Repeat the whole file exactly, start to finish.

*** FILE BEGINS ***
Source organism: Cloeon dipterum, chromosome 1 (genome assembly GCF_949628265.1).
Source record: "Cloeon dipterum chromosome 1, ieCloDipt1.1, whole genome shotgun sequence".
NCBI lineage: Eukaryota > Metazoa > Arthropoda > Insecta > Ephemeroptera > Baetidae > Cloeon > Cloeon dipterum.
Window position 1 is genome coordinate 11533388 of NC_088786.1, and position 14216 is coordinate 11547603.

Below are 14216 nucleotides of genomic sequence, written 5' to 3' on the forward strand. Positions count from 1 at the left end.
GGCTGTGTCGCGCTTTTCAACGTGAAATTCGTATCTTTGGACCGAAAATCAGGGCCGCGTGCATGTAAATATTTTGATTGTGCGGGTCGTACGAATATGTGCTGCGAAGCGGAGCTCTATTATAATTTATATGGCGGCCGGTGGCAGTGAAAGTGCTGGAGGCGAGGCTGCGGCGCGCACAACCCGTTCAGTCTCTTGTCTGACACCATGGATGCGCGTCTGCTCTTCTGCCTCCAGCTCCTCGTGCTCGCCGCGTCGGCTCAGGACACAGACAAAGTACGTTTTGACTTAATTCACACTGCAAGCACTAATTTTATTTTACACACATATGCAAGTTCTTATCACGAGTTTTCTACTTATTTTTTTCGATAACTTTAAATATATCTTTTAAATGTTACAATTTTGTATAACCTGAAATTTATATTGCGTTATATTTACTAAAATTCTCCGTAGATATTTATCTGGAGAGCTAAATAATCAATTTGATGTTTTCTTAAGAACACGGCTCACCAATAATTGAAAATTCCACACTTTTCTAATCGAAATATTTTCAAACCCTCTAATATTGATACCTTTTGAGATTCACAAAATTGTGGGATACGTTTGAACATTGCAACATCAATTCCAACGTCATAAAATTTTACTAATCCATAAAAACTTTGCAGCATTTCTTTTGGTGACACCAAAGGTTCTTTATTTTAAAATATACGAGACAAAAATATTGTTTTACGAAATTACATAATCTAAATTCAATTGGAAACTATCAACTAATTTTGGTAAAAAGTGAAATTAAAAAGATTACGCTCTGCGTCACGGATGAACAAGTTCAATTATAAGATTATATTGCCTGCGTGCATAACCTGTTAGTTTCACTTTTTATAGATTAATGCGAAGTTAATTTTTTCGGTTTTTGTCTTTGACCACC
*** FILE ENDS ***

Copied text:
Source organism: Cloeon dipterum, chromosome 1 (genome assembly GCF_949628265.1).
Source record: "Cloeon dipterum chromosome 1, ieCloDipt1.1, whole genome shotgun sequence".
NCBI lineage: Eukaryota > Metazoa > Arthropoda > Insecta > Ephemeroptera > Baetidae > Cloeon > Cloeon dipterum.
Window position 1 is genome coordinate 11533388 of NC_088786.1, and position 14216 is coordinate 11547603.

Below are 14216 nucleotides of genomic sequence, written 5' to 3' on the forward strand. Positions count from 1 at the left end.
GGCTGTGTCGCGCTTTTCAACGTGAAATTCGTATCTTTGGACCGAAAATCAGGGCCGCGTGCATGTAAATATTTTGATTGTGCGGGTCGTACGAATATGTGCTGCGAAGCGGAGCTCTATTATAATTTATATGGCGGCCGGTGGCAGTGAAAGTGCTGGAGGCGAGGCTGCGGCGCGCACAACCCGTTCAGTCTCTTGTCTGACACCATGGATGCGCGTCTGCTCTTCTGCCTCCAGCTCCTCGTGCTCGCCGCGTCGGCTCAGGACACAGACAAAGTACGTTTTGACTTAATTCACACTGCAAGCACTAATTTTATTTTACACACATATGCAAGTTCTTATCACGAGTTTTCTACTTATTTTTTTCGATAACTTTAAATATATCTTTTAAATGTTACAATTTTGTATAACCTGAAATTTATATTGCGTTATATTTACTAAAATTCTCCGTAGATATTTATCTGGAGAGCTAAATAATCAATTTGATGTTTTCTTAAGAACACGGCTCACCAATAATTGAAAATTCCACACTTTTCTAATCGAAATATTTTCAAACCCTCTAATATTGATACCTTTTGAGATTCACAAAATTGTGGGATACGTTTGAACATTGCAACATCAATTCCAACGTCATAAAATTTTACTAATCCATAAAAACTTTGCAGCATTTCTTTTGGTGACACCAAAGGTTCTTTATTTTAAAATATACGAGACAAAAATATTGTTTTACGAAATTACATAATCTAAATTCAATTGGAAACTATCAACTAATTTTGGTAAAAAGTGAAATTAAAAAGATTACGCTCTGCGTCACGGATGAACAAGTTCAATTATAAGATTATATTGCCTGCGTGCATAACCTGTTAGTTTCACTTTTTATAGATTAATGCGAAGTTAATTTTTTCGGTTTTTGTCTTTGACCACC